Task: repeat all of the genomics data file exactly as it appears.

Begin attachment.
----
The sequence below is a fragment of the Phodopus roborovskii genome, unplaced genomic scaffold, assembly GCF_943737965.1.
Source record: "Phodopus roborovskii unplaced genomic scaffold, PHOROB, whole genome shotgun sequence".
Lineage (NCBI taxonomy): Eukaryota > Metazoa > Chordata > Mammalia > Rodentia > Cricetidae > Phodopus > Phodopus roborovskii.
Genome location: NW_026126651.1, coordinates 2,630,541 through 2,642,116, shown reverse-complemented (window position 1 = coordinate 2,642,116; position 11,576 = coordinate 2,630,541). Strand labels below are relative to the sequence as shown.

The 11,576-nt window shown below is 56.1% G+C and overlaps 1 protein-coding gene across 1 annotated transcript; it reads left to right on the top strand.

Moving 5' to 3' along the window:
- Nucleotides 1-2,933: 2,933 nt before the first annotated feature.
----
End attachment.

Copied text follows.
The sequence below is a fragment of the Phodopus roborovskii genome, unplaced genomic scaffold, assembly GCF_943737965.1.
Source record: "Phodopus roborovskii unplaced genomic scaffold, PHOROB, whole genome shotgun sequence".
Lineage (NCBI taxonomy): Eukaryota > Metazoa > Chordata > Mammalia > Rodentia > Cricetidae > Phodopus > Phodopus roborovskii.
Genome location: NW_026126651.1, coordinates 2,630,541 through 2,642,116, shown reverse-complemented (window position 1 = coordinate 2,642,116; position 11,576 = coordinate 2,630,541). Strand labels below are relative to the sequence as shown.

The 11,576-nt window shown below is 56.1% G+C and overlaps 1 protein-coding gene across 1 annotated transcript; it reads left to right on the top strand.

Moving 5' to 3' along the window:
- Nucleotides 1-2,933: 2,933 nt before the first annotated feature.